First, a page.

*719 Marshall’s holding in Marbury is therefore really not very surprising. Each officer of government has an equal obligation, by oath, “to support [the] Constitution,”17 and, as Randy Barnett has recently pointed out, each does so at the appropriate point in the constitutional process.18 Should Congress deem a bill to be unconstitutional, it simply does not enact it.19 Should the President deem a bill presented to him by Congress to be unconstitutional, he vetoes it.20 And should the courts deem an enacted statute to be unconstitutional, they simply do not give it effect in cases that come before them. Thus far, there is perfect equality between the three branches of government (and, I should note, between the branches of the federal government and those of the state governments). As Madison himself noted in Federalist 49: “The several departments being perfectly co-ordinate by the terms of their common commission, neither of them, it is evident, can pretend to an exclusive or superior right of settling the boundaries between their respective powers ….”21 That was the limit of Marshall’s holding in Marbury–call it the first quarter of a constitutional competition. Indeed, had Marshall ruled otherwise, the courts would have been bound to accept Congress’s interpretation of its own powers, and to that extent the judiciary would be inferior to, rather than the equal of, the legislative branch.


*720 The constitutional competition gets interesting, though, when it moves into the second quarter and beyond; that is, when the branches disagree as to constitutionality. One possibility might well be that no law can take effect, and remain in effect, without the concurrence of all three branches of government, just as, absent a veto override, no bill can become a law without the concurrence of both houses of Congress and the President.22 But the constitutional text itself already disclaims that possibility, at least in some circumstances. A presidential veto, on constitutional grounds,23 can be overridden by a two-thirds supermajority vote of both houses of Congress, such that the bill will become law even over the constitutional objection of one branch of the government.24


Does this mean that the Congress is in fact more equal than the President in the separation-of-powers balance? Well, not exactly. It simply means that the Congress has a mechanism to pursue its view of the matter when it is adamant about both the constitutionality of its bill and the need for the policy sought to be achieved by it. But the President is likewise not without power to give effect to his view of a bill’s unconstitutionality even in the event of a veto override, if he is in turn equally adamant. He can simply decline to enforce the new law, treating his constitutional obligation “to take care that the laws be faithfully executed”25 as obliging him not to enforce laws that, in his view, would amount to a breach of his oath to “preserve, protect and defend” the Constitution itself.26 Congress can, in turn, use its other powers to reassert its view once again. It can mandate that the executive branch take certain actions and attempt to limit executive action through statutory restraint;27 bar funding to any department *721 that does not accede to its wishes;28 even impeach executive branch officials, up to and including the President himself, for their failure to execute the laws faithfully, as Congress interprets “faithfully.”29 The fact that the President and the Congress each has an answer to the other at every stage of this ping-pong match should come as no surprise; it necessarily follows from a system where co-equal branches were designed to serve as a check on one another,30 with tepid or weak-hearted objections by either side losing out along the way to the determined certitude of the other. Even if the dispute rises to the level of impeachment–what we might call sudden death in our constitutional game–the President can ultimately defend his actions with an appeal directly to the people,31 who in that event will render judgment at the next election and, as a result, be the final arbiter of the constitutional question, just as the theory of the Constitution says they should be.32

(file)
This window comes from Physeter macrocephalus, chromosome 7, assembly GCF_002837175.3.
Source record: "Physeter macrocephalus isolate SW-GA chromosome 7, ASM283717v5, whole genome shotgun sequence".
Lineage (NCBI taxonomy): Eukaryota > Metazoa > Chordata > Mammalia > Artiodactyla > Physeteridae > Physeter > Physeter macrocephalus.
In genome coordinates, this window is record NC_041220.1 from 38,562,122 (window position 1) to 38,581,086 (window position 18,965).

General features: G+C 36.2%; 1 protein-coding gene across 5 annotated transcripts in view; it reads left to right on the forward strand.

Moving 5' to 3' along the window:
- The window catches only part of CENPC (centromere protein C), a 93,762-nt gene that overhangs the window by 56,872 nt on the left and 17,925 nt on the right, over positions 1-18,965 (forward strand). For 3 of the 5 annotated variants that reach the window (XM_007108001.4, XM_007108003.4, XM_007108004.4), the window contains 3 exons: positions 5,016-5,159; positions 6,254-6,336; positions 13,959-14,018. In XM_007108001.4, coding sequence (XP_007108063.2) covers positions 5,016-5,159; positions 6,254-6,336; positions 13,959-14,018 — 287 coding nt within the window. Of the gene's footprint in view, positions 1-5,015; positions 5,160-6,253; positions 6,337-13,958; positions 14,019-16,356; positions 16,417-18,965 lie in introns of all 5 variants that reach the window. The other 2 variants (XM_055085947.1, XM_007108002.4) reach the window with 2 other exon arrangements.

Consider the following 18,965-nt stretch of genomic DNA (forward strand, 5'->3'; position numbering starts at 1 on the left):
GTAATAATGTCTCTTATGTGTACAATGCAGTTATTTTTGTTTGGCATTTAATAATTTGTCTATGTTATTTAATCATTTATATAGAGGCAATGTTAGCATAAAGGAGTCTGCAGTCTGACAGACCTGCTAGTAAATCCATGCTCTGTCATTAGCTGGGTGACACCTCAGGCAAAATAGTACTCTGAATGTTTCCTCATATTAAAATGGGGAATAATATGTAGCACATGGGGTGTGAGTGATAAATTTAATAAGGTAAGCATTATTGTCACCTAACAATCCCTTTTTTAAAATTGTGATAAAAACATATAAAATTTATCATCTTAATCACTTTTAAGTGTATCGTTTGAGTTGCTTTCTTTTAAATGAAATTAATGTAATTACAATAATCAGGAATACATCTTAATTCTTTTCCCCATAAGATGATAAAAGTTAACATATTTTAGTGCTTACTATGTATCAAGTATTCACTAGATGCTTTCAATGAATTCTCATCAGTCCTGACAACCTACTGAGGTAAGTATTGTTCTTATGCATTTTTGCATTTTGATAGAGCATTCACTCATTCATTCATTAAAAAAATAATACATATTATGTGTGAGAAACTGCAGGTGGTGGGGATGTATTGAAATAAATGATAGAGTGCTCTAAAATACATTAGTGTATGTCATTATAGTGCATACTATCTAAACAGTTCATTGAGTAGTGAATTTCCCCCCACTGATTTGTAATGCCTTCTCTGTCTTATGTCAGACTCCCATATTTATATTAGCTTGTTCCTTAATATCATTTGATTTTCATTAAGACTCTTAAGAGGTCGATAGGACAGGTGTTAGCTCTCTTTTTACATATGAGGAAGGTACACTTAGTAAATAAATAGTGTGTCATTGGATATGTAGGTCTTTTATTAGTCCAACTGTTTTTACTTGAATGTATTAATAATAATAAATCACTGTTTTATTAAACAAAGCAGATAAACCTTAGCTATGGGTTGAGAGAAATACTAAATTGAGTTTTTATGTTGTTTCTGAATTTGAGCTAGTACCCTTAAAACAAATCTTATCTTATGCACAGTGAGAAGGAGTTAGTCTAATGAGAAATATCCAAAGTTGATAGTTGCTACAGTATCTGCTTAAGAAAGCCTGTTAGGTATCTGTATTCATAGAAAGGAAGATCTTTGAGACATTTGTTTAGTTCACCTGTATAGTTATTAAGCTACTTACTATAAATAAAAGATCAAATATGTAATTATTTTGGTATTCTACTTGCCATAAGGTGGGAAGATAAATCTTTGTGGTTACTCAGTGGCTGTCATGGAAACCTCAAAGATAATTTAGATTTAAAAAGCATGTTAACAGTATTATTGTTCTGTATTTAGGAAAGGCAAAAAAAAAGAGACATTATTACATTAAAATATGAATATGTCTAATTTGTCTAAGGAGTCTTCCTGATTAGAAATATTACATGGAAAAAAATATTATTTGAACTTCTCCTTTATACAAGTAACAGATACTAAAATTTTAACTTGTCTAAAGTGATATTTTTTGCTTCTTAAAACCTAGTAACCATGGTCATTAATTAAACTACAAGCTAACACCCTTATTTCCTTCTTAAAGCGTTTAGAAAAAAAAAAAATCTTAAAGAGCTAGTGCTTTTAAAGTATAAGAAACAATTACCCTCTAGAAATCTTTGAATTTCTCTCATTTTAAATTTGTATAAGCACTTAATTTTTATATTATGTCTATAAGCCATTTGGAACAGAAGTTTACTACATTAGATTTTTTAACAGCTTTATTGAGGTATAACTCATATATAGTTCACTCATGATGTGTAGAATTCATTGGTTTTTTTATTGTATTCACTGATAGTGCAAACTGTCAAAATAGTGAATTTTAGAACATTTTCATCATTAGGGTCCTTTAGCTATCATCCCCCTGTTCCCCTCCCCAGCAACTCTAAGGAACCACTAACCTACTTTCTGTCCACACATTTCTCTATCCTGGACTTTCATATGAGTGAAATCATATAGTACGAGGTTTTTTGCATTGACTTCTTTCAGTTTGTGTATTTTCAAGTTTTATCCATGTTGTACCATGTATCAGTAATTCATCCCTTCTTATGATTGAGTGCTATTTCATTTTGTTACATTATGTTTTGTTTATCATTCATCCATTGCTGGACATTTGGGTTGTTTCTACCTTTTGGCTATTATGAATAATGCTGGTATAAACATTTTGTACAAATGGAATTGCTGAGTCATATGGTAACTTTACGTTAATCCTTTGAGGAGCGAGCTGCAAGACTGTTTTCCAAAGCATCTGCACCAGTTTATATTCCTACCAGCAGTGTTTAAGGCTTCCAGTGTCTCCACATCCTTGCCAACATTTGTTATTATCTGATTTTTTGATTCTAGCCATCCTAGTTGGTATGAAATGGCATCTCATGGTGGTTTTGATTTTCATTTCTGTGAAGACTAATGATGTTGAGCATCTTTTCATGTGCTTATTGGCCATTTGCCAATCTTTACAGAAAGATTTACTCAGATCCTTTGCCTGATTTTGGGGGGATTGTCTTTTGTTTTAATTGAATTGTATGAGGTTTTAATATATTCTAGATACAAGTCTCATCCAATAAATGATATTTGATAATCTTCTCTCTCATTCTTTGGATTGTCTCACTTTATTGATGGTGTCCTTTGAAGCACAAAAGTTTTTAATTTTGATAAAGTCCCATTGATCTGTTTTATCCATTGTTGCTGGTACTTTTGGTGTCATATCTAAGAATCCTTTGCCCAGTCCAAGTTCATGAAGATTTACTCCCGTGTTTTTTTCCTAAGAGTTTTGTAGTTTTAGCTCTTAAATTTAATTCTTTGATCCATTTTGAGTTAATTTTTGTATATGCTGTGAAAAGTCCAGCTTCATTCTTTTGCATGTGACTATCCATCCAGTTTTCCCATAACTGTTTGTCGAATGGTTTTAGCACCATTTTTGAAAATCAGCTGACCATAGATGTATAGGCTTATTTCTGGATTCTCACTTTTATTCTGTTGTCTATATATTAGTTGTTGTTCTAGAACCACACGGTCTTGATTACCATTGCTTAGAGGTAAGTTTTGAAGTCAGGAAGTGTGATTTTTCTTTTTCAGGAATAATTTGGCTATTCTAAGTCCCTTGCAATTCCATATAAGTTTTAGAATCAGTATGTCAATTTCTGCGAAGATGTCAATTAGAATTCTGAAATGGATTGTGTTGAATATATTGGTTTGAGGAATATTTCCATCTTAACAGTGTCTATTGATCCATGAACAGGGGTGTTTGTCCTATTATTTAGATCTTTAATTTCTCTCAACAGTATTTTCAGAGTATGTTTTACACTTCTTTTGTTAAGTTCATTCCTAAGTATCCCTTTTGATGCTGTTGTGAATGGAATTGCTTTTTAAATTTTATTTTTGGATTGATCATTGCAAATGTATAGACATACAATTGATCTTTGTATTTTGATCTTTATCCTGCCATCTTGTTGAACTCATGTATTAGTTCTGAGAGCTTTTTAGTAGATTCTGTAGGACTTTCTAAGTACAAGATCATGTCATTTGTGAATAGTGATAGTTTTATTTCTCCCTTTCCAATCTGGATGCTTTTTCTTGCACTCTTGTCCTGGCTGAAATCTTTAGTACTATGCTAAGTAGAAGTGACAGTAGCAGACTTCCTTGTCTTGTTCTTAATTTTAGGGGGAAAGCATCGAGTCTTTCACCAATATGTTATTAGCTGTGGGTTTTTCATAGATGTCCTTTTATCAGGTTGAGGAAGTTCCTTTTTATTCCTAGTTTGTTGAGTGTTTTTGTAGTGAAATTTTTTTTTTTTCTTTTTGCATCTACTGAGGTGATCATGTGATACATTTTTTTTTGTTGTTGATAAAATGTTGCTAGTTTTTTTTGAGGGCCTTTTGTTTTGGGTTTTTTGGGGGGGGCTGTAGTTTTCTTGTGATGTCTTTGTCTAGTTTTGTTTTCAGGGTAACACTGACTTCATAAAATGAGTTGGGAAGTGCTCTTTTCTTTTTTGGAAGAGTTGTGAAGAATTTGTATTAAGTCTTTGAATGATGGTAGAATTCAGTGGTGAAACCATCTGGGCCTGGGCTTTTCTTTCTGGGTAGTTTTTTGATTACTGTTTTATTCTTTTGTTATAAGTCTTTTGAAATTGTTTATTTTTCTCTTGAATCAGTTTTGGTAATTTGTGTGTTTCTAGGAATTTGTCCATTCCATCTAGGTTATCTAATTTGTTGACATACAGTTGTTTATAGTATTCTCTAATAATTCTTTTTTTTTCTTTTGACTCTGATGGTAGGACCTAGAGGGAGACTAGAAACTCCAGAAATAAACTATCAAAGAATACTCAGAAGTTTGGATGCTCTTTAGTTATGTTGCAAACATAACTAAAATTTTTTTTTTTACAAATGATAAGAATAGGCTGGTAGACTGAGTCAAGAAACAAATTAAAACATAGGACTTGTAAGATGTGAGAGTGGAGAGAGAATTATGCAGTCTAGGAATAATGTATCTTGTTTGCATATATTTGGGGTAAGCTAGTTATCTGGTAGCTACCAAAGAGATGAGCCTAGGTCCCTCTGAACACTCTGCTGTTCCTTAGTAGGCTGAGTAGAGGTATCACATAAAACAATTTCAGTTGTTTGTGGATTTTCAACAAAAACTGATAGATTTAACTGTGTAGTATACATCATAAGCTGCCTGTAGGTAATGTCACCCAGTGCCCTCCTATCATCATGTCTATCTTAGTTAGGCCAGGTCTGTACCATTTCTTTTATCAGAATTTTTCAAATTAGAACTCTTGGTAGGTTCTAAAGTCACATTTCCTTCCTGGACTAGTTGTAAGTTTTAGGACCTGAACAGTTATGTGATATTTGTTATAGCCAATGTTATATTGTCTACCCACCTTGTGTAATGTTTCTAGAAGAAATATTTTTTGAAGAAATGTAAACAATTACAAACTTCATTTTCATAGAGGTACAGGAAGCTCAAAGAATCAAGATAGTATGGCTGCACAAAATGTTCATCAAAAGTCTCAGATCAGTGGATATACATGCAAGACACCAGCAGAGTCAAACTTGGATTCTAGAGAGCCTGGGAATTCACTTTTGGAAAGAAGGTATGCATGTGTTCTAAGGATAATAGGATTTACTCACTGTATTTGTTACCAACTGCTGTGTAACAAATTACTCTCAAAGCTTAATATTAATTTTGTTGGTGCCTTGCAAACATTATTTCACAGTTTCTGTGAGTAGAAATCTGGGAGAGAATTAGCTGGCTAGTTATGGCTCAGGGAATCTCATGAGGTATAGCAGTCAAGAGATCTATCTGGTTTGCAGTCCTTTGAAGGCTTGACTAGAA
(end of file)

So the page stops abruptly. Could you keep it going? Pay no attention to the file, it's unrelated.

Indeed, this very scenario played out with the impeachment of President Andrew Johnson in the aftermath of the Civil War. Congress passed the Tenure of Office Act in 1867 to prevent President Johnson from removing cabinet-level appointees of the late President Abraham Lincoln. President Johnson vetoed the bill as an unconstitutional intrusion upon his appointment and removal power, but Congress overrode the veto and the bill became law. The President nevertheless refused to comply with the law, holding firm to his position as to its unconstitutionality when he fired Lincoln’s Secretary of War, Edwin Stanton. The House of Representatives responded by voting for articles of impeachment against President Johnson, but the Senate backed down from the constitutional confrontation the Congress had initiated, voting 35-19 in favor of the *722 impeachment, one vote short of the two-thirds vote needed for conviction.33